Patient Demands and Requests for Cancer Tests and Treatments | Head and Neck Cancer | JAMA Oncology | JAMA Network
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Original Investigation
April 2015

Patient Demands and Requests for Cancer Tests and Treatments

Author Affiliations
  • 1Division of Hematology-Oncology, Department of Medicine, Hospital of the University of Pennsylvania, Philadelphia
  • 2Department of Medical Ethics and Health Policy, Perelman School of Medicine, University of Pennsylvania, Philadelphia
  • 3Center for Clinical Epidemiology and Biostatistics, Perelman School of Medicine, University of Pennsylvania, Philadelphia
  • 4Department of Health Care Management, The Wharton School, University of Pennsylvania, Philadelphia
  • 5Office of the Provost, University of Pennsylvania, Philadelphia
JAMA Oncol. 2015;1(1):33-39. doi:10.1001/jamaoncol.2014.197

Importance  Surveyed physicians tend to place responsibility for high medical costs more on “demanding patients” than themselves. However, there are few data about the frequency of demanding patients, clinical appropriateness of their demands, and clinicians’ compliance with them.

Objective  To assess how frequently patients demand or request medical tests or treatments, what types they demand, the clinical appropriateness of their demands, and how frequently clinicians comply.

Design, Setting, and Participants  Immediately after visits, clinicians—physicians, fellows, nurse practitioners, and physician assistants—were interviewed about whether the patient made a demand or request and their type and appropriateness. Interviews occurred in oncology outpatient facilities at 3 Philadelphia-area hospitals between October 2013 and June 2014.

Main Outcomes and Measures  The 4 main outcomes were (1) frequency of patient demands for medical tests or treatments, (2) the types of tests or treatments demanded, (3) clinicians’ assessment of the clinical appropriateness of the demands, and (4) how frequently clinicians complied.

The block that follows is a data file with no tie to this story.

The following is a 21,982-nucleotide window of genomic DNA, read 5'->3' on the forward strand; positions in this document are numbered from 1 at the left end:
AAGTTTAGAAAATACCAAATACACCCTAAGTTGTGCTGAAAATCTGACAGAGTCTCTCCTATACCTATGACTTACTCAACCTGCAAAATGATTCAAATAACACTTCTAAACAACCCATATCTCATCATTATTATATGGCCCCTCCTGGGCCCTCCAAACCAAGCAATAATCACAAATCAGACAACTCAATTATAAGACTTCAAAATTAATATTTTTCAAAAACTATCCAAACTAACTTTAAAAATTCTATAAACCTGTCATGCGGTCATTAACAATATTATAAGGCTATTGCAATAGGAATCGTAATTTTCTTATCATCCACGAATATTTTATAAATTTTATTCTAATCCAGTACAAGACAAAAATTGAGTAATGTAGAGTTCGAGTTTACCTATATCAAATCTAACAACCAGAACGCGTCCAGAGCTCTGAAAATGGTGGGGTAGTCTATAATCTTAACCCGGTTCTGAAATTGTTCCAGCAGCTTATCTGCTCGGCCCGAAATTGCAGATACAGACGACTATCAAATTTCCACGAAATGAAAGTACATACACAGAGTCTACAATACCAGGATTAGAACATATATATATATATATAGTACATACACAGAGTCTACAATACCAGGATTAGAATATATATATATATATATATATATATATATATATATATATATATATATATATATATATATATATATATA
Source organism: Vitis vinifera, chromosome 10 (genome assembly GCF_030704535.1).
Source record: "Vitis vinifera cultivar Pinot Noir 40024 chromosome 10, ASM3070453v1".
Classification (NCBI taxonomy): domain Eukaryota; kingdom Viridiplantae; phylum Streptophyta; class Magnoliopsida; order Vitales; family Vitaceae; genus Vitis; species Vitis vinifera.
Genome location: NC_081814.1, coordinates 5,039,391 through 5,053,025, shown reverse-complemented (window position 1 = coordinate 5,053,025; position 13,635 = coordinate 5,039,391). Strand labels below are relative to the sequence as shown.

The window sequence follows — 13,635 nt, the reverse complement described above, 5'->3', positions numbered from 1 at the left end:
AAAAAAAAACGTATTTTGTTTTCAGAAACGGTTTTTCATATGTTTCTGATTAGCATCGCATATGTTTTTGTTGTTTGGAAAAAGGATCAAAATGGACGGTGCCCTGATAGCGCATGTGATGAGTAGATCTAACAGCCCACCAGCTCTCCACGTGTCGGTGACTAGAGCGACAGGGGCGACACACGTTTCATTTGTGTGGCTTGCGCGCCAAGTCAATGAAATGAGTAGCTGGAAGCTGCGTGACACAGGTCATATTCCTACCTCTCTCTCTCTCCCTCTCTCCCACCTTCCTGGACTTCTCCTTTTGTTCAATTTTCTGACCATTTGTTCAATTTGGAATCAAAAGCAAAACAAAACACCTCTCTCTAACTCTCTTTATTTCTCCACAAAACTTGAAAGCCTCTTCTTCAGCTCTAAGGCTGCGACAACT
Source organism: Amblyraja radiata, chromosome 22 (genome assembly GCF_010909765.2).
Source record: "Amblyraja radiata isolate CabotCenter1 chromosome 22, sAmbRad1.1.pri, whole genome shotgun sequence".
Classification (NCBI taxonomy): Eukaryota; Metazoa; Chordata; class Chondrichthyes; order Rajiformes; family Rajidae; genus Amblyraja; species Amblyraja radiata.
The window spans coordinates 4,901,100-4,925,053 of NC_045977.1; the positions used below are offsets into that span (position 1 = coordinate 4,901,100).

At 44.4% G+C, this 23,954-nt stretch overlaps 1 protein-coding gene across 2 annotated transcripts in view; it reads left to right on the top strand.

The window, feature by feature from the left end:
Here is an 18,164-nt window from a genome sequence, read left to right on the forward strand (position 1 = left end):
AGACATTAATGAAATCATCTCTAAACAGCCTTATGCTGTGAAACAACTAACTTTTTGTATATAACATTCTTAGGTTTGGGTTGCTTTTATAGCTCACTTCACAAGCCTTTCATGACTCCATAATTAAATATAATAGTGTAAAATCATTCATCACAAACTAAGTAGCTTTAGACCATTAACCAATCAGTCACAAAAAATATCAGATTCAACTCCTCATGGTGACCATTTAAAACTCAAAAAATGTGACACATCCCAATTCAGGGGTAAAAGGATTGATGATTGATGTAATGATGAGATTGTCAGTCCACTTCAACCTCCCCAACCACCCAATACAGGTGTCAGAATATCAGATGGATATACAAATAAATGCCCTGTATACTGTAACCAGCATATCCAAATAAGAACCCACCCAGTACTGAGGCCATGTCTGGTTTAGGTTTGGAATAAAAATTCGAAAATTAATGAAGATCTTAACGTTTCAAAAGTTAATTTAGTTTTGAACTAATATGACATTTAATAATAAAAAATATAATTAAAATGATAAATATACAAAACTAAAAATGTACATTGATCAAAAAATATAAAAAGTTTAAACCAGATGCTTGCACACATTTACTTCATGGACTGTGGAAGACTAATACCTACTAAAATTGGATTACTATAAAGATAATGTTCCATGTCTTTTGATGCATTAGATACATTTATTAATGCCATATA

Results  There were 5050 patient-clinician encounters involving 3624 patients and 60 clinicians. Overall, of the 5050 encounters, 440 (8.7%) included a patient demand or request for a medical intervention. Clinicians complied with 365 of the clinically appropriate demands (83.0%). In only 50 of the 440 encounters with demands (11.4%) did the patient demand or request clinically inappropriate interventions. Clinicians complied with 7 of these inappropriate demands or requests (14%). Clinicians complied with inappropriate demands or requests in only 0.14% (7 of 5050) of encounters. Of the 440 patient demands, 216 (49.1%) were for imaging studies; 68 (15.5%) were for palliative treatments, excluding chemotherapy or radiation; and 60 (13.6%) were for laboratory tests. In a multivariable model, having lung/head and neck cancer (odds ratio [OR], 1.74; 95% CI, 1.26-2.41), receiving active treatments (OR, 1.40; 95% CI, 1.11-1.77), and a fair- or poor-quality patient-clinician relationship (OR, 2.82; 95% CI, 1.13-7.07) were associated with patients making demands or requests (all P < .01).

Conclusions and Relevance  Patient demands occur in 8.7% of patient-clinician encounters in the outpatient oncology setting. Clinicians deem most demands or requests as clinically appropriate. Clinically inappropriate demands occur in 1% of encounters, and clinicians comply with very few. At least in oncology, “demanding patients” seem infrequent and may not account for a significant proportion of costs.